Roman Catacombs

Roman Catacombs

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Explore and learn all about the dark history of Rome that is buried deep into the grounds of the Eternal City with a visit to the catacombs of Rome. Catacombs are large underground cemeteries used between 2nd and 5th centuries by the Christians and Jews of Rome. They are made up of endless narrow tunnels that form a labyrinth of underground passages stretching for several miles. Early Christians and Jews, from martyrs to farmers, ended up being buried and worshipped in these catacombs. The catacombs also house art galleries exhibiting olden fresco paintings and sculptures about mythical subjects from the Old Testament. A trip to the Catacombs Rome is one of the most exciting experiences for many visitors of Rome. These catacombs are found on the Appian Way, also known as Via Appia Antica. A walk along the Appian Way through the large tombstones give you a glimpse of ancient Rome thus taking you back in time and history. Sixty Roman Catacombs were discovered in the 16th century but only five of them are open at present for public. Visit the famous Catacombs of Rome like Catacombs of St Domitilla, Catacombs of St Callixtus and Catacombs of St Sebastian to discover the hidden history of Rome and the beginning of Christianity.

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Roman Catacombs
Catacombs of San Sebastiano

The Catacombs of San Sebastiano and are named after San Sebastiano who was a soldier but was martyred for having converted to Christianity. Here you can find the Baroque Basilica of Saint Sebastian which is one of the seven pilgrimages in Rome. In the first left chapel, there is a statue of Saint Sebastian and his remains are kept in the crypt. Location: Via Appia Antica, 136 Opening time: Monday to Saturday – 9 AM to 12 PM and 2 PM to 5 PM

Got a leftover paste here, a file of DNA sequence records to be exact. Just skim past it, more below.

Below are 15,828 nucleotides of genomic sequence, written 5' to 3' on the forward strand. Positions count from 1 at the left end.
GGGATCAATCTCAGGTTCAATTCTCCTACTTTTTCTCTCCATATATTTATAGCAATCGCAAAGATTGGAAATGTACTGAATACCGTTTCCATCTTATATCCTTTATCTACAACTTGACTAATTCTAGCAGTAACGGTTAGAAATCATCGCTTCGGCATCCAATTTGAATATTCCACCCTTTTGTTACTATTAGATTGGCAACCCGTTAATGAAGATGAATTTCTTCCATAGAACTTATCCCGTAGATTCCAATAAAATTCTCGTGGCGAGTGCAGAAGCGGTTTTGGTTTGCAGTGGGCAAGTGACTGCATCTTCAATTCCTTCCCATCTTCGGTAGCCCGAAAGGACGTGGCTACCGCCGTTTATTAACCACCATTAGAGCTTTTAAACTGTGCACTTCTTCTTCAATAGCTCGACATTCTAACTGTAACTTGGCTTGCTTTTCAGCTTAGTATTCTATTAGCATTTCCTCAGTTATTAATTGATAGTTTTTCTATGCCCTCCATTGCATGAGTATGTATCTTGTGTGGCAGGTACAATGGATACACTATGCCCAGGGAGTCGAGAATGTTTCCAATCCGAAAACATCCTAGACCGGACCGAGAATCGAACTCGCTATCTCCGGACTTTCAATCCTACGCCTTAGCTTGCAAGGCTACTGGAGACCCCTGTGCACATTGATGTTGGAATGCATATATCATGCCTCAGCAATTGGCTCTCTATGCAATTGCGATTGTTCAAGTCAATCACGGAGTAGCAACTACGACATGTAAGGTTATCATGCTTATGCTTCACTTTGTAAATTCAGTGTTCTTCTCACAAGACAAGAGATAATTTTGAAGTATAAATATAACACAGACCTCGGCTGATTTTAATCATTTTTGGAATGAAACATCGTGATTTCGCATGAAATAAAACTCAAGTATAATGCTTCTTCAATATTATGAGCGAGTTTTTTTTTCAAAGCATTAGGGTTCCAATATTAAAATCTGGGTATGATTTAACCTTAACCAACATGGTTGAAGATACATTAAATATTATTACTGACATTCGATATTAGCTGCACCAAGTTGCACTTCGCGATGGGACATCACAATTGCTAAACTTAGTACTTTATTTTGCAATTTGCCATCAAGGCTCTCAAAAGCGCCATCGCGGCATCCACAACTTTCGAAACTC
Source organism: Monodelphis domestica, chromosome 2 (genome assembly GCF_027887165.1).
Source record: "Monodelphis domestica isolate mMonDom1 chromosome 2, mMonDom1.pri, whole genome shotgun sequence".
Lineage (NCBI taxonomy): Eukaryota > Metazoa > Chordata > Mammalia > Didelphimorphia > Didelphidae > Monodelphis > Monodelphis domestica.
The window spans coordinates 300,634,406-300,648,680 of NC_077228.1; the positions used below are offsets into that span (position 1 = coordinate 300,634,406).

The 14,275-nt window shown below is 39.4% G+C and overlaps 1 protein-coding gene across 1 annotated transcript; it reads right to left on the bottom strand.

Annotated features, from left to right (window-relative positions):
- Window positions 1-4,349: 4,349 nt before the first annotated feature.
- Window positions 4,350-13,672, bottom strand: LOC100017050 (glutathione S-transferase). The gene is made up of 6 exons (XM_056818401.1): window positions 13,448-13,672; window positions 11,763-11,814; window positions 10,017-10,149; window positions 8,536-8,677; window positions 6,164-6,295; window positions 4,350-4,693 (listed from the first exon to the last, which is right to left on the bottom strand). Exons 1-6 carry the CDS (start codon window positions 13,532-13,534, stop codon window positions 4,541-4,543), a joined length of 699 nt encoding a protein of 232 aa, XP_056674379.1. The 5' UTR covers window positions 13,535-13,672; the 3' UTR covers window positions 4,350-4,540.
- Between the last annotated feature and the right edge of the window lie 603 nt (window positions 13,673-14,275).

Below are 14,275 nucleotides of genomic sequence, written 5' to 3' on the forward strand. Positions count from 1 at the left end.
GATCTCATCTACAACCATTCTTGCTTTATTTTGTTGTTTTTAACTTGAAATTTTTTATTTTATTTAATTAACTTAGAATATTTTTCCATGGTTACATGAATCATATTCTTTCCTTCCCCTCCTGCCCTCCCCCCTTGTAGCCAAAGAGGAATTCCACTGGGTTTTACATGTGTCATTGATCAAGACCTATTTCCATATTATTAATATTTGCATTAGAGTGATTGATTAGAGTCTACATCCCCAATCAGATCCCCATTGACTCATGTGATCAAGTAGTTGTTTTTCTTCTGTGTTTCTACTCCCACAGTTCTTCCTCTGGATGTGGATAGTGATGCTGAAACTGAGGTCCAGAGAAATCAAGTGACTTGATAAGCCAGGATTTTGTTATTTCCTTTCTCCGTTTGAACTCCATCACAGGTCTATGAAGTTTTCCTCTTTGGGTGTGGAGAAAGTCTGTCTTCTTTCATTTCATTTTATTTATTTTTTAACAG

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Roman Catacombs
Catacombs of San Callisto

The Catacombs of San Callisto are composed of underground tunnels that stretch for 20 kilometres. These catacombs which were built with few private chambers and a funeral area were extended by Saint Callixtus and became the official cemetery of the Catholic Church. You can find the remains of 50 martyrs and 16 pontiffs here. Location: Appia Antica, 110/126 Opening time: Thursday to Tuesday – 9 AM to 12 PM and 2 PM to 5 PM

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Roman Catacombs
Catacombs of Priscilla